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In California, state officials are planning a multibillion-dollar environmental restoration of the inland delta near San Francisco Bay. There's only one problem: No one knows what the landscape used to look like. Ninety-seven percent of the original wetlands are gone, so the state is turning to historians for help.
This detective story begins on a sunny day in a dry field of corn, about an hour east of San Francisco.
Alison Whipple and Robin Grossinger are looking through a pile of maps, trying to piece together the path of William Wright, a man who got hopelessly lost somewhere nearby.
This happened 160 years ago. Whipple and Grossinger are historians — historical ecologists, more precisely — with the San Francisco Estuary Institute. They dig up old photos and hand-drawn maps that provide clues about what this landscape once looked like.
In this case, they're relying on a tattered, yellowing notebook. They're pouring over Wright's writings from duck hunting expeditions around 1850.
Here's what he wrote about a long, cold night lost in a damp marsh: "On all sides stretched a vast wilderness of tules from 10 to 15 feet in height. The driving storm of sleet was bad, but the pitchy darkness was infinitely worse."
When Whipple and Grossinger read this, they knew they'd struck gold. But not because of the dramatic story, with declarations like, "Our situation was so miserable that no words can do justice to it."
Rather, they uncovered clues in other passages: "The lakes proved to be from 100 to 300 yards in width, as near as we could judge." These details, Grossinger says, reveal a landscape that hasn't existed for some time.
"The delta is probably one of the most intensively transformed parts of California, and it was also changed really early on because of such fertile land," he says.
As the Gold Rush boomed, farmers came to California's Sacramento-San Joaquin Delta for the rich soil. Land went for $1 an acre and settlers drained the wetlands, turning it into dry farmland. That meant the loss of fish and other wildlife.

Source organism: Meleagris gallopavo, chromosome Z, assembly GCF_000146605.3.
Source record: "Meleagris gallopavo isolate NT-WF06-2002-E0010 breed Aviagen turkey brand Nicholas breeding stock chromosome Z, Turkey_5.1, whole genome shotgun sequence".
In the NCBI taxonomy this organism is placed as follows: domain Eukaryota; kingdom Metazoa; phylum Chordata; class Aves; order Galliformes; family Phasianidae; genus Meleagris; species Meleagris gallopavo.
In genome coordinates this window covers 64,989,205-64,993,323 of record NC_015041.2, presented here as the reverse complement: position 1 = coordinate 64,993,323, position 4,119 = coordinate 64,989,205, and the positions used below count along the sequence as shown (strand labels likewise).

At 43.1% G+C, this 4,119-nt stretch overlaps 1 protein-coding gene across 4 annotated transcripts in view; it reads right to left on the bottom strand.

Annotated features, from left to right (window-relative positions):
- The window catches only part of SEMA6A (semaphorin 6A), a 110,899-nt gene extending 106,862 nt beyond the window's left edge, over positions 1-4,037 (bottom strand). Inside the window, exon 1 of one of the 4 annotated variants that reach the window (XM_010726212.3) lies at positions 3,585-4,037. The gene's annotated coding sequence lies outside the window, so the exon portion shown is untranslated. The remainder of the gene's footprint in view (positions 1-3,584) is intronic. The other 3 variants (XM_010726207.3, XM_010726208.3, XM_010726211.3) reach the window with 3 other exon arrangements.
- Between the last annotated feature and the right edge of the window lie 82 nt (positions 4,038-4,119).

"We have here maybe one of the most important parts of the state's ecosystem, and we don't actually know how it used to work," Grossinger says.
That's why they've stitched together thousands of historical documents that reveal lost lakes and floodplains. There once were hundreds of miles of tidal channels that branched out like capillaries.
Returning the delta to this pristine state just isn't possible, Grossinger says, and that's not the goal of the project. But knowing how the ecosystem once worked could improve the habitat restoration that will happen.
Carl Wilcox is with California's Department of Fish and Game. He points to Liberty Island, which has become more of a marsh than an island.
"The levees broke, and it wasn't financially worth reclaiming," he says.
Liberty Island was like the other man-made islands here — a plot of low-lying farmland, protected by tall levees. After the island flooded 15 years ago, nature took over. Tules and cattails started sprouting.
"Some of the endangered native fishes, delta smelt, longfin smelt, are using this area," Wilcox says. So are endangered Chinook salmon.
"These are more productive areas for them. They're more protected, they're less prone to predators," he says.
This restoration was accidental, but Wilcox says the state wants to restore more than 100,000 acres of habitat like it. It's part of a plan to build massive water tunnels nearby, which would supply two-thirds of the state with drinking water.
Wilcox says that project won't move ahead unless endangered species start recovering. And that depends on recreating habitat that was here more than 150 years ago.
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